Weighing his legacy.


When people say Pope John Paul II doesn't fit into the usual "conservative" or "liberal" categories, the lack of fit isn't due to his shape, but to his size.

You can't encompass his full breadth and depth in a newspaper article, public statement, or television interview. All of these, then, are in a sense confessional commentary. What people select of the Pope's legacy to discuss is less a reflection on the Pope than it is on the selectors themselves.

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Whiplash

We had to hurry up and finish the Christmas cookies before Ash Wednesday, then came a Holy Week where suffering and death was the top story, then two sequential Easter Octave death watches. My church's sanctuary yesterday was a cacophony of symbols: Easter lilies and a Divine Mercy lithograph and a portrait of the Pope and the Vatican Flag and there in front the Paschal candle still tall enough to last a year.

And behind it all, the tabernacle.

Then today comes a word spoken so softly and so privately that it's no wonder if it goes unheard. We return to the beginning, to the source of everything else; and rather than being a respite during Lent, it strikes an unexpectedly unexpected note in a sorrow-filled season of joy:

"Be it done to me according to thy word."

This feast is not called the Conception, or the Incarnation, or the Divine Irruption. One of the greatest Marian feasts, it's not named for anything the Blessed Virgin did. Strictly speaking, it's not even named after anything God did. We make a big deal, and rightly so, over the fact that, through Mary, God in effect asked permission of mankind to save mankind, and the fact that Mary's fiat is the means by which salvation has come. But we don't call this feast the Request, or the Acceptance.

Instead, the feast is named for perhaps the least consequential part of the whole story: Gabriel's speech.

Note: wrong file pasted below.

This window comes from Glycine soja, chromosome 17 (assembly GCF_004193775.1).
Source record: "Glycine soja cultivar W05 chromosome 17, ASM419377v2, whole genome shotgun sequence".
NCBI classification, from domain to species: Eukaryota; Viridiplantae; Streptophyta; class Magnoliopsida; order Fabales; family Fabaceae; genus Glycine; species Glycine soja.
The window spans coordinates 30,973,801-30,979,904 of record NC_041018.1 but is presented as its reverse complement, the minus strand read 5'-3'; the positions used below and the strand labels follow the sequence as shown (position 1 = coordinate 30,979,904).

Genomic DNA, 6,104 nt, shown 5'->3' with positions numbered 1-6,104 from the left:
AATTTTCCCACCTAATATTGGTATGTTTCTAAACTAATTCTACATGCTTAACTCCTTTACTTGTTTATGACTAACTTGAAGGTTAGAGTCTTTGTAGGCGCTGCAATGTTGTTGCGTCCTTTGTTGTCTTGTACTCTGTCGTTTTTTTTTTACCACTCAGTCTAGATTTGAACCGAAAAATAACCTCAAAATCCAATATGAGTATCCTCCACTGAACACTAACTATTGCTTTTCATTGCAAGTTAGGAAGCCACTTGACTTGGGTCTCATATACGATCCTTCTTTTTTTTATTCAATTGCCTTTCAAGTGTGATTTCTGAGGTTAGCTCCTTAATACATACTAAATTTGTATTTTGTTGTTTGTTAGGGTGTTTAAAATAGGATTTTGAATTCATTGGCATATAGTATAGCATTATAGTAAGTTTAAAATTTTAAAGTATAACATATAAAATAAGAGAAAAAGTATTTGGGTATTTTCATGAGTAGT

"Hail, favored one! The Lord is with you. Do not be afraid, Mary, for you have found favor with God. Behold, you will conceive in your womb and bear a son, and you shall name him Jesus. He will be great and will be called Son of the Most High, and the Lord God will give him the throne of David his father, and he will rule over the house of Jacob forever, and of his kingdom there will be no end. The holy Spirit will come upon you, and the power of the Most High will overshadow you. Therefore the child to be born will be called holy, the Son of God. And behold, Elizabeth, your relative, has also conceived a son in her old age, and this is the sixth month for her who was called barren; for nothing will be impossible for God."
If you read this, though, you might notice two things: God isn't really asking Mary to allow this, He's telling her what will happen; and nothing is said (beyond the elliptical name "Jesus") about the salvation of mankind.

And yet, we understand. We understand that Mary's acceptance of God's plan is also her permission. We understand that, when the holy Son of God is born into the world, He will not stop short of saving the world. We understand because these points are central to our faith.

Daily, though, are angels sent from heaven to tell us of the birth of the Son of the Most High, and that of His kingdom there will be no end. Listening daily to these annunciations, in silence and privacy, and answering daily, "I am the Lord's servant," we form ourselves in Mary's likeness, we conceive Christ within us, and we become bearers of the Word Incarnate to a world already but not yet saved.

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By evening it withers and fades

My wife and I are in the midst of reading The Lion, the Witch, and the Wardrobe to our children, two chapters at a time. Saturday night's first chapter was "The Triumph of the Witch."

This chapter, you may recall, features all the wicked creatures of Narnia taking their best shots at Aslan. But the terrified young girls watching them in hiding can't help but see how cowardly and shabby their best shots are.

This scene comes to mind as I read some of the jeering commentary by small-souled persons who seem to count it a great personal triumph that they did not die before Pope John Paul II. You may be angered or upset by their antics, but I think it would be better to regard their pettiness as an inverse measure of the greatness of this Pope and the Church he served.

And, if you've read the book, you may draw some comfort from what happens in the next chapter, "Deeper Magic from Before the Beginning of Time."

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Sunday, April 03, 2005

An elephantine papacy

Five men met at a candle rack in the cathedral.

"I am lighting a candle for the soul of a philosopher and theologian," the first man said. "A great light of learning has gone out of the world."

The second man said, "I am lighting a candle for the soul of an advocate for the poor. A great light of justice has gone out of the world."